My #FirstPictureBook Q&A

LONG MAY SHE WAVE

March 20, 2017

Tags: Long May She Wave: The True Story of Caroline Pickersgill and Her Star-Spangled Creation, Kristen Fulton, Holly Berry, Margaret K. McElderry Books, May 2, 2017

Kristen Fulton began writing children's books in 2013 and a year later she had sold three manuscripts! Today she shares the story behind her #firstpicturebook LONG MAY SHE WAVE—“A strong look at women who up took up needle and thread to inspire a town, a man, and ultimately a nation” (Booklist).

Q. Was LONG MAY SHE WAVE the first picture-book manuscript you ever wrote? If not, what was the first picture book you wrote and what happened to it?
A. No, actually is was the third that I sold. Of course I had written a few that didn’t sell. My two that sold before Long May She Wave were with Chronicle and Simon and Schuster. Chronicle had a vision and kept me a close part of the publishing process. The “ideal” illustrator was booked out so we decided to wait for him. It was worth it in the end. The other story with Simon and Schuster (same as Long May She Wave) was moved to 2018 instead as it needed a little more fine editing work.

Q. What inspired LONG MAY SHE WAVE?
A. My husband and I travel about six months a year in our RV, aka Chalet Fulton. On one of our many travels we stopped in Washington DC and saw the Star Spangled Banner. We decided to head over to Baltimore and tour the Flag House (where the flag was made). Piece by piece the story was revealed and I knew that I wanted to sew this one together. So, we set up camp for two weeks and I went into serious research mode.

Q. How did you pick the title of your book?
A. This was an easy one since it is based on the Flag.

Q. What is your favorite part of the book? And was that part in the first draft?
A. My favorite part is in the final and has been there since draft one. It is where I took words from the "Star Spangled Banner" and wove it into the story so readers could see them used in context.

Q. What kind of resources did you use in your research for LONG MAY SHE WAVE?
A. I visited the home. Pulled property records and censuses. I visited the Smithsonian. Spoke to several historians. I visited Ft. McHenry. Got primary resources from daily papers about the British marching to Washington and then on to Boston. I also got a letter from Caroline Pickergil’s daughter.

Q. How did you decide on where to start and end this nonfiction story?
A. I knew that this was going to be about one small part of history, not a biography, but about an event. So it was easy. I decided to start it and end it with the event.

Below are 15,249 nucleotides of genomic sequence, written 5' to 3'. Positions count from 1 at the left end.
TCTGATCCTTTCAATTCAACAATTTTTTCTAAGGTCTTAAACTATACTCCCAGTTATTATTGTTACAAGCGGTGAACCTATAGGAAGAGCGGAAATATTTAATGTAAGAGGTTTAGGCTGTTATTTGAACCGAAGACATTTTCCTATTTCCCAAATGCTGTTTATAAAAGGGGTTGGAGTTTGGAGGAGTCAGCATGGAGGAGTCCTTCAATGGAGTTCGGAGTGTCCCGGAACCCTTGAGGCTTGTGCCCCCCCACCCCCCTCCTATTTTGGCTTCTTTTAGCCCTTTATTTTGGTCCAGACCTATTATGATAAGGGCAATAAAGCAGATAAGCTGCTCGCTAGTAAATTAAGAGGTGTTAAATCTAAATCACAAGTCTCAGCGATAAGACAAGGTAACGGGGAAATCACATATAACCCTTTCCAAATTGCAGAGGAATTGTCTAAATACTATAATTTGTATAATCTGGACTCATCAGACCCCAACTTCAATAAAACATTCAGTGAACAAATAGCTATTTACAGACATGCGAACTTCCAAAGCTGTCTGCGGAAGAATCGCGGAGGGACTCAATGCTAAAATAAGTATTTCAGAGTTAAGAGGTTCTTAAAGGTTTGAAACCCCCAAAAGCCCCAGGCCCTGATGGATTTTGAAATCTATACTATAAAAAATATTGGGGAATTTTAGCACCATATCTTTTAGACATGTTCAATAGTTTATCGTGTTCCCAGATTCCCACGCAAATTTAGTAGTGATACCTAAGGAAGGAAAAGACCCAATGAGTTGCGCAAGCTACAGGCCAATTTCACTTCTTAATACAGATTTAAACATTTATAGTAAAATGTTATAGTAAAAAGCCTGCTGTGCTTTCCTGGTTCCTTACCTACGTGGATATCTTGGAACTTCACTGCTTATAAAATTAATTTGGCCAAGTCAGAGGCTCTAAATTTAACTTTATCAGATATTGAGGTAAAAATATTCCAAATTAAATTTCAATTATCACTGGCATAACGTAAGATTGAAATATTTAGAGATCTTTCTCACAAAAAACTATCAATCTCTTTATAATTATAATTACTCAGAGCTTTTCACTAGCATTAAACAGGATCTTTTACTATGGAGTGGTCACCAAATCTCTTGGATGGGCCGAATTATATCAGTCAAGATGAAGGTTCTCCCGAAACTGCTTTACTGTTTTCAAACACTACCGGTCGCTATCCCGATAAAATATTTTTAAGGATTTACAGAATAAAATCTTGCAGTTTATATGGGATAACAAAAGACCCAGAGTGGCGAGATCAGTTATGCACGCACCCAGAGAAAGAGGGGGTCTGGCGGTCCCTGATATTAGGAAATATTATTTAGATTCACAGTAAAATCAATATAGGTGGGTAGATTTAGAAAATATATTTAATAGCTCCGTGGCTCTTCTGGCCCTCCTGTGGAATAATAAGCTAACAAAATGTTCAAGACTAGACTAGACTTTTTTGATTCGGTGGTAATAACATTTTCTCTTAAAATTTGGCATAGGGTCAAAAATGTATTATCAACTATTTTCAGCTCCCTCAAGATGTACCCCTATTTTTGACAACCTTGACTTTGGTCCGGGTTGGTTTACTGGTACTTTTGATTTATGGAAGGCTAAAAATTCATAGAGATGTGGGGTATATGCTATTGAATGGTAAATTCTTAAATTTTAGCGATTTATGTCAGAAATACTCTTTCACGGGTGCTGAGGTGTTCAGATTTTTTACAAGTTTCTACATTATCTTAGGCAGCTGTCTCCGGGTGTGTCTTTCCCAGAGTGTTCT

Q. Did LONG MAY SHE WAVE receive any rejection letters? If so, how many (ballpark)?
A. No, except from my agent :-) She wasn’t crazy about it but Justin Chanda from Simon and Schuster had just contacted her to see all of my work so she included it and voila!

Q. Describe your reaction when you received an offer on LONG MAY SHE WAVE.
A. Vindicated? I have heard over and over that I haven’t paid my dues. I am still fairly new to writing. I began my writing career in January 2013. Even the head of my regional SCBWI felt that people would not give me credit as a writer since I haven’t “paid my dues.” Selling a third story on my one-year anniversary validated this career choice for me. I work at least 40 hours a week writing, attend two to four conferences and retreats, and participate in about two classes per year.

Q. What kind of input did you have in choosing an illustrator for the book?
A. I had none on this book. Although once the illustrations were done, they did listen to my opinion about historically inaccurate items.

Q. What jumped out at you when you saw the first sketches and jacket cover?
A. OMG—That is my book!!! I think the best moment was being told it was available for preorder on Amazon. I was surrounded by friends and they got to tell me. I was happy, cried, and an emotional wreck all at once.

Q. How long did LONG MAY SHE WAVE take to be published—from the time you received an offer until it was printed?
A. I sold the book in January 2014. 3 years and 4 months.

Q. What is your #1 tip to those who want to write picture books?
A. Think like a kid. Ask yourself, “What will a kid find interesting?” NOT, WHAT DO YOU THINK THEY WILL FIND INTERESTING.

Q. Do you have a favorite writing exercise that you can share?
A. I created a compass that I fill out. It is available for download on my website at http://www.kristenfulton.org/uploads/1/8/4/4/18447485/website_compass.pdf.

Q. What are you working on now?
A. I am working on a few I CAN READ series books for Harper, a series for Charlesbridge, and an adult novel.

Q. Where can people find you? (Website, Twitter, Facebook, etc.)
Twitter: @KristenFulton
Facebook: https://www.facebook.com/kristenfulton.net/?fref=ts
www.kristenfulton.com